There are generally two types of wills: handwritten (called a “holograph” will) and typewritten. Different provinces have different requirements for what makes a will valid. The requirements for Ontario are described below.
1. Handwritten will
For a handwritten will to be valid, it must be entirely in your own handwriting, signed by you and dated. No witnesses are necessary.
If you choose to handwrite your own will, have a lawyer review it. What you think are clear directions may not be to someone else, and your will could be contested or misinterpreted.
2. Typewritten will
A typewritten will is usually prepared by a lawyer. It must be signed by you and witnessed by 2 individuals who are both there when you sign it. These individuals cannot be beneficiaries or spouses of beneficiaries under your will.
If a typewritten will is not properly witnessed, it is invalid and provincial estate laws will apply unless you have an earlier, valid will.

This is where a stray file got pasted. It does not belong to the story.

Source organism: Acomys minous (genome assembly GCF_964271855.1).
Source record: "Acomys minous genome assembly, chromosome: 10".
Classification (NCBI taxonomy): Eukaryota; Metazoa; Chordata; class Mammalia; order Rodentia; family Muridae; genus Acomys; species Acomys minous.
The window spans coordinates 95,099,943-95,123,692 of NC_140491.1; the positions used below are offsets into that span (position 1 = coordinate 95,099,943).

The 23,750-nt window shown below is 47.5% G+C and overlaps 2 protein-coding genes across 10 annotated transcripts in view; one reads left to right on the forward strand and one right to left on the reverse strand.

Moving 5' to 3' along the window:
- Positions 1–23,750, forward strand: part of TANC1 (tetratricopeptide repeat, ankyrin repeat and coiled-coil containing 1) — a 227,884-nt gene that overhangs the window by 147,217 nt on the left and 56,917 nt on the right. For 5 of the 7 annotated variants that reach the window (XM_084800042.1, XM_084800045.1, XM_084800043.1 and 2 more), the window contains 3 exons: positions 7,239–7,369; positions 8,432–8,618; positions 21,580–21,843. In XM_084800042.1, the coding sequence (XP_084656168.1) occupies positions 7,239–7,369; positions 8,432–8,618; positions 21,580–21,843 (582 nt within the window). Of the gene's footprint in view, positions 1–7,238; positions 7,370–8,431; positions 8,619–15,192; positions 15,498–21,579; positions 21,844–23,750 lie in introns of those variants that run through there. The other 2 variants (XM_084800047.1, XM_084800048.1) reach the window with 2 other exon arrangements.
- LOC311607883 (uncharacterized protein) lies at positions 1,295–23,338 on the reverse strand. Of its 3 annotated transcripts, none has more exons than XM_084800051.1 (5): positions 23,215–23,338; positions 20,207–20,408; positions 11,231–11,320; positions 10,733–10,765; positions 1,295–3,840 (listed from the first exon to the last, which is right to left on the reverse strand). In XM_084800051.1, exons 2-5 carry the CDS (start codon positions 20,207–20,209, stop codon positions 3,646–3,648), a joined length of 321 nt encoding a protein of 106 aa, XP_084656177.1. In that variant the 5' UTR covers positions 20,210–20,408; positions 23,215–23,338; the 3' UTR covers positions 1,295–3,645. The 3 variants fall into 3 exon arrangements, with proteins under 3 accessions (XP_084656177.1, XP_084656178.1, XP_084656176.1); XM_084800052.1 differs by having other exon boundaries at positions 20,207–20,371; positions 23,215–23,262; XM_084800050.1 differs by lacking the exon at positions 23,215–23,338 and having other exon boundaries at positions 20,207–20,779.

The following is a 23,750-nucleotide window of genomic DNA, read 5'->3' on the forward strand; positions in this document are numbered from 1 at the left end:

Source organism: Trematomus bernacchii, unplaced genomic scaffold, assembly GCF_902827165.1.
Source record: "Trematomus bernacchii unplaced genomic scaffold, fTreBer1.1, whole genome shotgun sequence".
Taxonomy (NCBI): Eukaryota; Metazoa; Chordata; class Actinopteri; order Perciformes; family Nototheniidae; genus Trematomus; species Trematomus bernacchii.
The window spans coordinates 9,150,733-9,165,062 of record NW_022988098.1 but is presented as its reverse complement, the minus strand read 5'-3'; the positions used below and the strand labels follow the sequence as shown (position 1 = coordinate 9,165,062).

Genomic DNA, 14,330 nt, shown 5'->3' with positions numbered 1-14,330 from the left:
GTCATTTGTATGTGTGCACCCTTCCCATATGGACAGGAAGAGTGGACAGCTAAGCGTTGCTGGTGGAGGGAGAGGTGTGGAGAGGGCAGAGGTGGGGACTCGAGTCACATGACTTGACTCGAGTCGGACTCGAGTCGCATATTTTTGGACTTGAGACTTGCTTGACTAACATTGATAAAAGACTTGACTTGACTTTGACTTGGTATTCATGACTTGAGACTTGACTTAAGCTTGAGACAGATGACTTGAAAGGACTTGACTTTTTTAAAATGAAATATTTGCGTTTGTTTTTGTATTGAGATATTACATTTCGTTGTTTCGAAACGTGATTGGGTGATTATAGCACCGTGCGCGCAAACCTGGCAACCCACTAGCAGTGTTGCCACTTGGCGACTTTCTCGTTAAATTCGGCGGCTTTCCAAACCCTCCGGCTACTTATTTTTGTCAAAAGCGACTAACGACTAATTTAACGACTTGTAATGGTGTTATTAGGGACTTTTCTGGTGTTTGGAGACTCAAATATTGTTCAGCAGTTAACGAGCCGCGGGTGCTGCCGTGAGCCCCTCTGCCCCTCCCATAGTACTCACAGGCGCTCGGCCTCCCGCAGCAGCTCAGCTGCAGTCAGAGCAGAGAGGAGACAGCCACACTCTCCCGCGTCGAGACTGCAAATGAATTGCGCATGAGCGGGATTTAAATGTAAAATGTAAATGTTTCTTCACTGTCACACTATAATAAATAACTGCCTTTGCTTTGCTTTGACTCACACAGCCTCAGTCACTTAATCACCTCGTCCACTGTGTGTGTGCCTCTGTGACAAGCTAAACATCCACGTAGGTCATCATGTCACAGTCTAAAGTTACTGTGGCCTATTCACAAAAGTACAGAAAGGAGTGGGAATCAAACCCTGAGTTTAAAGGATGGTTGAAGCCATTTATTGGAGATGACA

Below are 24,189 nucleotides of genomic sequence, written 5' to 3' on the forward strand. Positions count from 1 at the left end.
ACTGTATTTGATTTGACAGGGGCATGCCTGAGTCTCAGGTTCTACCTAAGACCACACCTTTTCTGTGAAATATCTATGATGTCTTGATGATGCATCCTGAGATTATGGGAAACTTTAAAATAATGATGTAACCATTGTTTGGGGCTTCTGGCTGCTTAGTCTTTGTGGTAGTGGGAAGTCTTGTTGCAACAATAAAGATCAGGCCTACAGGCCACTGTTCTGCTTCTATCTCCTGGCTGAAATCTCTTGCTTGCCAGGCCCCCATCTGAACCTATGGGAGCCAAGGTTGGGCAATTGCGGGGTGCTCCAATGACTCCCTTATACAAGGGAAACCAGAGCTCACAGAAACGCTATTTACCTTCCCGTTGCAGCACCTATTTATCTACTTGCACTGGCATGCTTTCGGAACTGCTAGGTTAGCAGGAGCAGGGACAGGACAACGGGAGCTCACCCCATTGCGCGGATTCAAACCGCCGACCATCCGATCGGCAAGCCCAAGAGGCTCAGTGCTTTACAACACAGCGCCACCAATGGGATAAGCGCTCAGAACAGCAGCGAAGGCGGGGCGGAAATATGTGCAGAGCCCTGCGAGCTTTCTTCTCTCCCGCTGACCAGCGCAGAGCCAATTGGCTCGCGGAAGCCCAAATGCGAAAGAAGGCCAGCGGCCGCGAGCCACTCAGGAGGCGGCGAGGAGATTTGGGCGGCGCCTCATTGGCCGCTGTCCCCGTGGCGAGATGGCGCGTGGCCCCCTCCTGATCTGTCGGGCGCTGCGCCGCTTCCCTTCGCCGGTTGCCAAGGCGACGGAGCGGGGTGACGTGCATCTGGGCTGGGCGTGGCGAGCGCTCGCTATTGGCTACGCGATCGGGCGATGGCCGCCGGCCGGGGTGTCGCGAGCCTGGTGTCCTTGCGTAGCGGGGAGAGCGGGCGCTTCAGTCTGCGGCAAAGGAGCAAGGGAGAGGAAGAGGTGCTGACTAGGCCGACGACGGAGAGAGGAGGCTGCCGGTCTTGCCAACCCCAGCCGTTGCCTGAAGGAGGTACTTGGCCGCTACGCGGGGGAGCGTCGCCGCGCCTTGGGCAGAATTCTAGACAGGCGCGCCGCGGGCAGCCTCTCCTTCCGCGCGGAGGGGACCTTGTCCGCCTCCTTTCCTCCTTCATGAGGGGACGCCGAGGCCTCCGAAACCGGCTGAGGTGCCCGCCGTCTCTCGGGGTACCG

Your mental capacity when making your will
A will is invalid if you did not have the mental capacity to sign it when it was made. A beneficiary – or a close family member who was left out of the will – could challenge it in court on the basis that you did not know and understand the terms in your will.
For this reason, avoid preparing a will during a temporary period of physical or mental frailty or illness. Wait until you have recovered before preparing a new will. If you can’t wait, get your doctor to prepare notes on your mental capacity. These notes can help prove that you were mentally fit to make a will if it is later challenged. A lawyer can also take notes on your mental capacity.
Content in this section is provided in partnership with Investor Education Fund, a non-profit organization founded and supported by the Ontario Securities Commission that provides unbiased and independent financial tools to help Canadians make better money decisions. To find out more, go to: GetSmarterAboutMoney.ca